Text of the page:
Eddie faces some tough choices

IF A week is a long time in politics, the last month must seem like an age to the Bank of England's Monetary Policy Committee (MPC). The monetary nine are back from their hols and the world looks a very different place from the way it did when they last met at the beginning of August.

Russia has imploded, the Far East is putting up the shutters on the rest of the world, stock markets and commodity prices are plunging, the pound is back up to a level which makes the pips squeak in manufacturing, and everyone's talking about global recession.

Perhaps most striking of all, the storm afflicting world markets has struck at the heart of the Prime Minister's own constituency with news that Fujitsu is closing its microchip plant in County Durham.

A month ago, many indicators still pointed to the need for another hike in rates. It's hard to argue that case now. Surely the time has come to cut interest rates.

Well perhaps, perhaps not, but one thing you can be sure of with the MPC is that it is not going to be bamboozled into it. Preparations for this week's two-day meeting of the MPC are already well underway. Each member is being bombarded with information and analysis on everything from the bear market in equities to the price of peanuts.

These preparatory sessions are like vigorous academic seminars, with often as many as 50 economists and officials crammed into the room.

The debate moves swiftly from the esoteric to the heated and back again. Even those sitting through them still have little clue as to which way the MPC will jump. DeAnne Julius, the MPC's resident dove, probably knows already how she's going to vote, but I doubt the rest do.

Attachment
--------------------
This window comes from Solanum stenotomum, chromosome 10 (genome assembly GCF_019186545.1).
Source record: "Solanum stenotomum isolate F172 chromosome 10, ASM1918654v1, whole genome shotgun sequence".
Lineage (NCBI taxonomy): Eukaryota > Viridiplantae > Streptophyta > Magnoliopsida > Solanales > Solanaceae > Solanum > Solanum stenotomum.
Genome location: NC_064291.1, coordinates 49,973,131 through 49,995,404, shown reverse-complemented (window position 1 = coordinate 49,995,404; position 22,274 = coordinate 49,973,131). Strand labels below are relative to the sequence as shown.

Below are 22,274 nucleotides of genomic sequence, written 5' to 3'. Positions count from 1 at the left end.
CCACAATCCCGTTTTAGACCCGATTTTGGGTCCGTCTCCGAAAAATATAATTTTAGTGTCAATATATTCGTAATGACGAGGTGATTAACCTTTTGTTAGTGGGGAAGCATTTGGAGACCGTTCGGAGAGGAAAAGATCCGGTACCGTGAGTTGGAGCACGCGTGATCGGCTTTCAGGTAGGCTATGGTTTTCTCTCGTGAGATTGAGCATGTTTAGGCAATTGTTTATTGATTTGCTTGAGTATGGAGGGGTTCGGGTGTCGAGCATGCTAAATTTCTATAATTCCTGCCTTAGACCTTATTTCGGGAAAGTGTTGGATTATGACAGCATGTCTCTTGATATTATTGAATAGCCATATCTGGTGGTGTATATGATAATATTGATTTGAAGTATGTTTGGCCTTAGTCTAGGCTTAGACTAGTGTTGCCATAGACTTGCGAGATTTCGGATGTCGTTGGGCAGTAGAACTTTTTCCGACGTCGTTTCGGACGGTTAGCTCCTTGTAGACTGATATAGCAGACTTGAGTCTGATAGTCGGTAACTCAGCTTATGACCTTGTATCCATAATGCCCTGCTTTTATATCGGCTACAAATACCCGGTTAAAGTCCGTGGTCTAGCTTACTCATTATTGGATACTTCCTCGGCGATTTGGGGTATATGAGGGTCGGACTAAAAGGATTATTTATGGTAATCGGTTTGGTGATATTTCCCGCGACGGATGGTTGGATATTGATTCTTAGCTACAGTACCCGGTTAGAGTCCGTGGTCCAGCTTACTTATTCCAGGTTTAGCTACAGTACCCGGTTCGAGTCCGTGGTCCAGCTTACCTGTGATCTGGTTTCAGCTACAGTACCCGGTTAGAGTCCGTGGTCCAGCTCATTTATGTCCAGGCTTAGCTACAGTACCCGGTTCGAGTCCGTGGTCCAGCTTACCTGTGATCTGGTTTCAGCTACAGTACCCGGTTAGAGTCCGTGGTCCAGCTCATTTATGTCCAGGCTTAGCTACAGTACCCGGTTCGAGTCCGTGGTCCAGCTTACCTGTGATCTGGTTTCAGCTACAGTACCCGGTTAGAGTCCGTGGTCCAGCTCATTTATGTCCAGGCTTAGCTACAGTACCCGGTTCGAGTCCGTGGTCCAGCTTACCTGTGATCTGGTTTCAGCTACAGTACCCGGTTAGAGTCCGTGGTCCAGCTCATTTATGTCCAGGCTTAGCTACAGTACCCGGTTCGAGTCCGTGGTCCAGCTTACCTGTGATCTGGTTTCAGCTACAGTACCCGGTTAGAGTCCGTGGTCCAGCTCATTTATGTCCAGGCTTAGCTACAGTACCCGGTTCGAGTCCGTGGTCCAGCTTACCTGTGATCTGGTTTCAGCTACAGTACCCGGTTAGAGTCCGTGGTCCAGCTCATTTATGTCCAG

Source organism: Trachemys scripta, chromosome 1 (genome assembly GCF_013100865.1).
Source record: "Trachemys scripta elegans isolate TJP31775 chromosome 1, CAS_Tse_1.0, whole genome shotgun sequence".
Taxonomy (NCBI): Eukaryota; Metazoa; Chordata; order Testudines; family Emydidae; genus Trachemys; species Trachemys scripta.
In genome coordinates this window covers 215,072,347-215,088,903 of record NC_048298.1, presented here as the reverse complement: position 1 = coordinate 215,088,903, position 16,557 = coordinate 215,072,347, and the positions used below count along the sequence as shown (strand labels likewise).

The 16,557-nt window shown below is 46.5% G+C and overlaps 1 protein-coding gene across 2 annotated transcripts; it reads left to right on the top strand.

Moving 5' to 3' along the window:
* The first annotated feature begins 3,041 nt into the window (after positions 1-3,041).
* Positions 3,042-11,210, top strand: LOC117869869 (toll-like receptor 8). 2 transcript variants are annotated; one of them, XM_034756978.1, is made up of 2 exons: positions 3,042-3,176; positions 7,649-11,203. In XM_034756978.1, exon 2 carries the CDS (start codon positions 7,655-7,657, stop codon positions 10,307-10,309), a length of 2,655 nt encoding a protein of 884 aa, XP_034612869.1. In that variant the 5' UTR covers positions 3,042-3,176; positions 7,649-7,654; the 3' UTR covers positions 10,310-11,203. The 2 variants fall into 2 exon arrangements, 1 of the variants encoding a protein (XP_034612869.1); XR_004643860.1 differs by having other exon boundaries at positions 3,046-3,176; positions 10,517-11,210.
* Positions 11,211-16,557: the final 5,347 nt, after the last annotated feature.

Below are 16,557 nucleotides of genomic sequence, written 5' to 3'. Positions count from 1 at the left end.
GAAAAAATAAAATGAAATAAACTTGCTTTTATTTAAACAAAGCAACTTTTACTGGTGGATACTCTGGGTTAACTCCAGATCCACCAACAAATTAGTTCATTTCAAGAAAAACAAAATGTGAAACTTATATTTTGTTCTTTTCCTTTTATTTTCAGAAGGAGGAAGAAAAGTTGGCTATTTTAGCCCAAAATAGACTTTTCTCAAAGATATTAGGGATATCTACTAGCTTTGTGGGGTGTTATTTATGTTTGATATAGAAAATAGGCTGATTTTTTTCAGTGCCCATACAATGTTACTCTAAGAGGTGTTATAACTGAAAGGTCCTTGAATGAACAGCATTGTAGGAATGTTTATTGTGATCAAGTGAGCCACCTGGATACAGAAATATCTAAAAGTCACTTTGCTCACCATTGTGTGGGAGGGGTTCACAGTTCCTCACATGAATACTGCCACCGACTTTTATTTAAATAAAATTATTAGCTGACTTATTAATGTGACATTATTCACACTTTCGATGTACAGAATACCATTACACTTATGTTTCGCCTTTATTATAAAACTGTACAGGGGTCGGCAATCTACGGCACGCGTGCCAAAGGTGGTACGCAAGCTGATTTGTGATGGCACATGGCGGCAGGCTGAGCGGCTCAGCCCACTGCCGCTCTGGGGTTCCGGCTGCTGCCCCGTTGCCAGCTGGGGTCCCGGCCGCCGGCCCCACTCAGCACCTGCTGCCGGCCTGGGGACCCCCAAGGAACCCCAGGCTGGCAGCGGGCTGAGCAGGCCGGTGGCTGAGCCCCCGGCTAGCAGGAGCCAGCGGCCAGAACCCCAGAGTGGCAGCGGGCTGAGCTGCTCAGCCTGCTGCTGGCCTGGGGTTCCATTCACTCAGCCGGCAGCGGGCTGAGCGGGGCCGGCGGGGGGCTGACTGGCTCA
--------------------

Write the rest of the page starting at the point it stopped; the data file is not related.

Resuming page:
As always in these cases, there is a key difference between what we all think the MPC should do, and what it will do. As to what will happen, I suspect rates will be left on hold. Economically and financially, the world looks a terrible place right now, but it is the task of the MPC to ride above the siren calls for immediate action, and take the considered, informed view. In doing so, it will be acutely conscious that the last time interest rates were cut to deal with a stock market crash - 1987 - the effect was to accentuate the latter stages of the economic boom and as a consequence deepen the subsequent bust.

In attempting to predict what the MPC is going to do, it is easy to forget what its brief is, which is to deliver on the Government's inflation target. Despite the present slowdown in growth, inflation is still rising, so much so that there is a real danger of breaching the upper 3.5 per cent limit of the Government's target range.

And while the words recession, slump and depression, seem to be on everyone's lips, the truth is that a Western recession, as defined by two successive quarters of negative growth, is still pretty unlikely.

One of The Independent's economics columnists, Gavyn Davies of Goldman Sachs, has sharply reduced his forecasts for OECD growth next year, but even in a worst case scenario - that is taking account of the full effects of the latest crisis in Asia, the Russian meltdown, its possible extension to Latin America and a continued slump on Wall Street - he is still looking for a positive figure of 1 per cent. Davies doesn't always get it right, but those predicting outright OECD recession are still very much in the minority.